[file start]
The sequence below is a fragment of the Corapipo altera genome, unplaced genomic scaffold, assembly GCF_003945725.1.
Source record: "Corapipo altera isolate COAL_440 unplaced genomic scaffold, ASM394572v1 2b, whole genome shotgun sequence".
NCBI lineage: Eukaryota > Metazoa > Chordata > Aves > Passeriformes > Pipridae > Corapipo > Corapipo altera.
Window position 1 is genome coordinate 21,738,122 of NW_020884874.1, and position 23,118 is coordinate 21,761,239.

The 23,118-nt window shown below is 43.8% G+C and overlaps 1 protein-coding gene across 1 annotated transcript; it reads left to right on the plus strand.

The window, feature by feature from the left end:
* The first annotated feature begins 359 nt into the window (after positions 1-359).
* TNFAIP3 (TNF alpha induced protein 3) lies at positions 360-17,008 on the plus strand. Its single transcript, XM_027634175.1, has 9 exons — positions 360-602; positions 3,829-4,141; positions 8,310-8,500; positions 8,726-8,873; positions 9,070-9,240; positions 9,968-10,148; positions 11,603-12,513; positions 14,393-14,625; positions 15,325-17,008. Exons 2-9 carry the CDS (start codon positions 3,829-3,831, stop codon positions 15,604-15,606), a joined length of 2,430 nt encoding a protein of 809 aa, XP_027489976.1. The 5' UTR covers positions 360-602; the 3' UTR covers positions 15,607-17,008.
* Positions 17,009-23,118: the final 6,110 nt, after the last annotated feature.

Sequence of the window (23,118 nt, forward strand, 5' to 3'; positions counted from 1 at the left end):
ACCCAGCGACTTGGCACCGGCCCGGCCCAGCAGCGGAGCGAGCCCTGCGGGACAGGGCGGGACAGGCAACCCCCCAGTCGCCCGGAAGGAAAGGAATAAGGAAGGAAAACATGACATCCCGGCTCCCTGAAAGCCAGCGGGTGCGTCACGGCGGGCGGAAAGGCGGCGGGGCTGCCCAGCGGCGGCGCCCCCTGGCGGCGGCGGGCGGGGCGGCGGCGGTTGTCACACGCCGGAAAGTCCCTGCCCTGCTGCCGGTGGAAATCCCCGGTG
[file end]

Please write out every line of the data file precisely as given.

The sequence below is a fragment of the Corapipo altera genome, unplaced genomic scaffold, assembly GCF_003945725.1.
Source record: "Corapipo altera isolate COAL_440 unplaced genomic scaffold, ASM394572v1 2b, whole genome shotgun sequence".
NCBI lineage: Eukaryota > Metazoa > Chordata > Aves > Passeriformes > Pipridae > Corapipo > Corapipo altera.
Window position 1 is genome coordinate 21,738,122 of NW_020884874.1, and position 23,118 is coordinate 21,761,239.

The 23,118-nt window shown below is 43.8% G+C and overlaps 1 protein-coding gene across 1 annotated transcript; it reads left to right on the plus strand.

The window, feature by feature from the left end:
* The first annotated feature begins 359 nt into the window (after positions 1-359).
* TNFAIP3 (TNF alpha induced protein 3) lies at positions 360-17,008 on the plus strand. Its single transcript, XM_027634175.1, has 9 exons — positions 360-602; positions 3,829-4,141; positions 8,310-8,500; positions 8,726-8,873; positions 9,070-9,240; positions 9,968-10,148; positions 11,603-12,513; positions 14,393-14,625; positions 15,325-17,008. Exons 2-9 carry the CDS (start codon positions 3,829-3,831, stop codon positions 15,604-15,606), a joined length of 2,430 nt encoding a protein of 809 aa, XP_027489976.1. The 5' UTR covers positions 360-602; the 3' UTR covers positions 15,607-17,008.
* Positions 17,009-23,118: the final 6,110 nt, after the last annotated feature.

Sequence of the window (23,118 nt, forward strand, 5' to 3'; positions counted from 1 at the left end):
ACCCAGCGACTTGGCACCGGCCCGGCCCAGCAGCGGAGCGAGCCCTGCGGGACAGGGCGGGACAGGCAACCCCCCAGTCGCCCGGAAGGAAAGGAATAAGGAAGGAAAACATGACATCCCGGCTCCCTGAAAGCCAGCGGGTGCGTCACGGCGGGCGGAAAGGCGGCGGGGCTGCCCAGCGGCGGCGCCCCCTGGCGGCGGCGGGCGGGGCGGCGGCGGTTGTCACACGCCGGAAAGTCCCTGCCCTGCTGCCGGTGGAAATCCCCGGTG